The Internet Parent
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Monday, March 05, 2007

Public Libraries, Porn, and Naked Excuses

Even My Mom Would Not Approve


I was pointed to this Rochester Democrat and Chronicle column last week, "Filtering Internet porn not as simple as it sounds", by Mark Hare. It's a column that hits close to home (more on that later). Hare asserts that blaming librarians when public libraries leave kids vulnerable to porn is a mistake.

Do librarians care? Sure they do. But there is a certain combination of institutional lethargy, defensiveness, and lack of knowledge that is unacceptable, mind-boggling (especially for a library), and, sadly, rather commonplace. Just recently in El Paso, Texas, one parent was so outraged at what he saw another patron viewing at the city's public library -- with his kids nearby -- he took his concerns to KFOX-TV, which then reported on the story. The public library was allowing pornography to be viewed, with no filters and no privacy screens. The director of the library's response? Quote: "We do not monitor what people are looking at on the computer." The story resulted in a trivial improvement (privacy screens) and a very illuminating response (and quite illustrative of my point).

Libraries use very poor excuses for why they don’t filter. Let’s look at a few (and we can draw from the El Paso response for reference):

  • “It’s a matter of policy because filters are not completely effective.” -- WHAT?! Give me a break. That’s the moral equivalent of “We shouldn’t pass laws because there will always be those who break the law and get away with it.”

  • “Filters can block important information.” -- This is the juvenile, “I don’t wanna ‘cuz it’s too hard” response. I say, do your homework and find filters that work well. And demand better and better filters from your vendors. Send George Wolf (chairman of the Monroe County Library System) my way. Our products aren’t perfect, but we’re not afraid to be challenged to make them better. And if his filter can’t tell the difference between a chicken-breast recipe, a breast-cancer research site, and boobs.com (and admittedly, many can’t), he’s not doing his homework.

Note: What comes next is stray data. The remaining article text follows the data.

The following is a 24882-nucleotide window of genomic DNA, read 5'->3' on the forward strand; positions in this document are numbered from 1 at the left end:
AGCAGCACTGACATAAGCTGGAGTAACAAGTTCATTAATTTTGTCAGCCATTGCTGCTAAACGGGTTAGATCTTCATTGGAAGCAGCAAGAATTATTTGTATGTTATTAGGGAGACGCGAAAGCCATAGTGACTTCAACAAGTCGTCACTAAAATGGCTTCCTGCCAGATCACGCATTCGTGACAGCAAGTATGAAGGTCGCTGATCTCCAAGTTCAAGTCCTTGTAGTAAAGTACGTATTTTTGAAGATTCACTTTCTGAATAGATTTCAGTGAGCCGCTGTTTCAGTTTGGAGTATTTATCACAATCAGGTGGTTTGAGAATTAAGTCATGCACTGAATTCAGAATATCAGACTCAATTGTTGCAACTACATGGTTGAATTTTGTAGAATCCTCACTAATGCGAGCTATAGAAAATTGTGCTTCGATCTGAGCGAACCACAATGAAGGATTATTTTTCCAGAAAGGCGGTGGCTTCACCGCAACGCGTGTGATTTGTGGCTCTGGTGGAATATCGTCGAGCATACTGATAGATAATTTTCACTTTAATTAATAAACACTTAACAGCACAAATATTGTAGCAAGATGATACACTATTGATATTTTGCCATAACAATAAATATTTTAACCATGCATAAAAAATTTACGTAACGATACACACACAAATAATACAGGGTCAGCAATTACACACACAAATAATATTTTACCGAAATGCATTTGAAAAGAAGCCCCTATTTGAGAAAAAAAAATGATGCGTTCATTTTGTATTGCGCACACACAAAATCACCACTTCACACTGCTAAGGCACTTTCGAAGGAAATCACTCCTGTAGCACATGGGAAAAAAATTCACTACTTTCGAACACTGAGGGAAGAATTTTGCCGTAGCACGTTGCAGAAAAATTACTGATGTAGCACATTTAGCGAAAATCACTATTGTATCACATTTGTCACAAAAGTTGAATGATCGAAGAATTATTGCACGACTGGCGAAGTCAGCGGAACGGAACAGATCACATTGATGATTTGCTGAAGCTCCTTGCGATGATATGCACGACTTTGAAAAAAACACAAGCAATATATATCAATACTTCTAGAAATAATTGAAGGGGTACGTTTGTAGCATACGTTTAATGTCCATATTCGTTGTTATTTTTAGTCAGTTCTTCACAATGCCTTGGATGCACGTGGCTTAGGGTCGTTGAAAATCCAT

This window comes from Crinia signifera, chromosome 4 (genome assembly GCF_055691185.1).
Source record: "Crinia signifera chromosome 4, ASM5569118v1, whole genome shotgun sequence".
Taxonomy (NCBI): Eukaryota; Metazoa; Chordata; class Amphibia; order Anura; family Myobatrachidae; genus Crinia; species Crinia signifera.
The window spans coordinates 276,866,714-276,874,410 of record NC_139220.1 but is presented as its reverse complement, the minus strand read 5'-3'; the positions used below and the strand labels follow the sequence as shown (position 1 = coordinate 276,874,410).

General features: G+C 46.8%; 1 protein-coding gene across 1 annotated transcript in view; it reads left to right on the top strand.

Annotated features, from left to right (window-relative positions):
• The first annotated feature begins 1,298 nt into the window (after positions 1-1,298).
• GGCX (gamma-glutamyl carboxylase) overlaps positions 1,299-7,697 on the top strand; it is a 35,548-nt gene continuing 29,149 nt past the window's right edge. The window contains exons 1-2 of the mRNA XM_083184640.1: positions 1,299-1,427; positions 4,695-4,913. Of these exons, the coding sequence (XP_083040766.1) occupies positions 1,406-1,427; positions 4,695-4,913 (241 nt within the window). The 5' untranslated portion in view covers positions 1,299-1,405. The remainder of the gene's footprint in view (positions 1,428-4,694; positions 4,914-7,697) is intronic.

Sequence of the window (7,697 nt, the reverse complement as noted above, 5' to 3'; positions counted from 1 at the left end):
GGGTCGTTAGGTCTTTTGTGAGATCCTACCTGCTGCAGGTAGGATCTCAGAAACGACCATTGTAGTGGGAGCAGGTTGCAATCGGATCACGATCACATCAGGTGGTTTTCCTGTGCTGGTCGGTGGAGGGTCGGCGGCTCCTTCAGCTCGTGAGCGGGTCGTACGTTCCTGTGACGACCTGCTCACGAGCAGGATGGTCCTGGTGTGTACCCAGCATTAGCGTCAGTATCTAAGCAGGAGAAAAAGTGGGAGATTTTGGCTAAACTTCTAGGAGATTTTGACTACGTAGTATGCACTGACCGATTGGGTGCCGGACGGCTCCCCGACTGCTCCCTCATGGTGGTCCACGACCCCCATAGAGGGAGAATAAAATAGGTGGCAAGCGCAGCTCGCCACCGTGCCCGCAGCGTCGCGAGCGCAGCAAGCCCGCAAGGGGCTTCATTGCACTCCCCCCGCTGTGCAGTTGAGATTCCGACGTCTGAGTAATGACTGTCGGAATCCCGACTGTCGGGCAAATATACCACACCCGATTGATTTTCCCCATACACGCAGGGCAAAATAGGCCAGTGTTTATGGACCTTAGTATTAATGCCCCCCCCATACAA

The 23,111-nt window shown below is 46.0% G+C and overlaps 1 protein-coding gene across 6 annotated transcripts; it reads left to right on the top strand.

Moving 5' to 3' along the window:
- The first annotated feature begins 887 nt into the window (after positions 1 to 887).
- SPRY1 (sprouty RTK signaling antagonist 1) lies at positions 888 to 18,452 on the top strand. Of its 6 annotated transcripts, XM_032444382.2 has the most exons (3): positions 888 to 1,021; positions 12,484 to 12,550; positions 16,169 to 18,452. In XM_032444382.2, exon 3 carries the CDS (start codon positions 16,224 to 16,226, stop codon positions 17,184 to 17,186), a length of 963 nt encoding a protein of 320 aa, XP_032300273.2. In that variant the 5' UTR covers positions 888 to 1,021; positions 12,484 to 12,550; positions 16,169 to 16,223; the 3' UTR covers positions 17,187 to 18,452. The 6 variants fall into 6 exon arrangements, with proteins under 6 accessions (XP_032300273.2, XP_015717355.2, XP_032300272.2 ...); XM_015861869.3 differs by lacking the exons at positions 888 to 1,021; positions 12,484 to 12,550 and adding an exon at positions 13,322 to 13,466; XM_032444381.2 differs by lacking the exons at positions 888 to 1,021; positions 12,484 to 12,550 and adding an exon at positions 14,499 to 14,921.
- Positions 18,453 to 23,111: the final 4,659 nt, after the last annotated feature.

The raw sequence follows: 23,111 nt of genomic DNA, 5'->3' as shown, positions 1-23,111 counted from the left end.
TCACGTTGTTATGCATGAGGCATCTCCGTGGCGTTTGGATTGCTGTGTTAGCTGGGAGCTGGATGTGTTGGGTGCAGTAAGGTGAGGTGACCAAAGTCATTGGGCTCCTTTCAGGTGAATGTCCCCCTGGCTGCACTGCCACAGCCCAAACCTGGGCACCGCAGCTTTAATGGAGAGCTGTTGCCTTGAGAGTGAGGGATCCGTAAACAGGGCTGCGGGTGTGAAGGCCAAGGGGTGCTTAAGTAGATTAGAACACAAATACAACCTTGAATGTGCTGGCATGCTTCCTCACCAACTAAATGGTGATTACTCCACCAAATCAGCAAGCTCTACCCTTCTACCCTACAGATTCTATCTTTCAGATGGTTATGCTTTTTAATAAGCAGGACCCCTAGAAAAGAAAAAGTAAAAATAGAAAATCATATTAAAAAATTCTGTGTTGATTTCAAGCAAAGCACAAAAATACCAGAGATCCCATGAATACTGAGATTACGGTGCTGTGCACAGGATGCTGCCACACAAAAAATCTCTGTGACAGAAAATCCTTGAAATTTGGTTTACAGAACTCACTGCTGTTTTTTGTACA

• “Filters deliver a false sense of security.” -- So, instead, the library leaves me with NO security? My choice is to either restrict my kids from going to the library or to stand next to them while they’re there? What kind of public resource is THAT?

  • “Violation of First Amendment rights.” -- This excuse is the biggest red herring out there, in my opinion. Every library makes an editorial decision about what content they’re going to have. EVERY library. Why? Because they have limitations on budget. They have to decide what books, periodicals, and other media they are going to offer. They have to decide what tools and services they’re going to offer. It’s simple enough to say, “It is our decision that, given our budget constraints, our goals, and our community obligations, that it’s a higher priority for us to deliver Internet access for EVERYONE than it is for us to create two classes of service, manage the logistical, physical, and practical implications of offering and validating access to two classes of service, and dealing with the potential risks and liabilities (both community and institutional) of failing to do so perfectly." Just because Hustler publishes a magazine doesn’t mean your community library has an obligation to supply it to you.
From my vantage point, constitutionally protected first amendment rights have absolutely NOTHING to do with this issue. The library is not violating the rights of the citizens to view, nor of the publisher to post, such content. It’s just saying, “We don’t offer that here.” What would they say if they didn’t have a book title? “You can probably get that at the local bookstore (or on Amazon).” To argue otherwise is (in my opinion) specious, distracting, and disingenuous.

Librarians, above perhaps all adults, have an innately altruistic intention toward their young charges (one could say the same about the clergy, by the way...). But that doesn't stop them from being short-sighted, exhausted by institutional malaise, or ill-informed.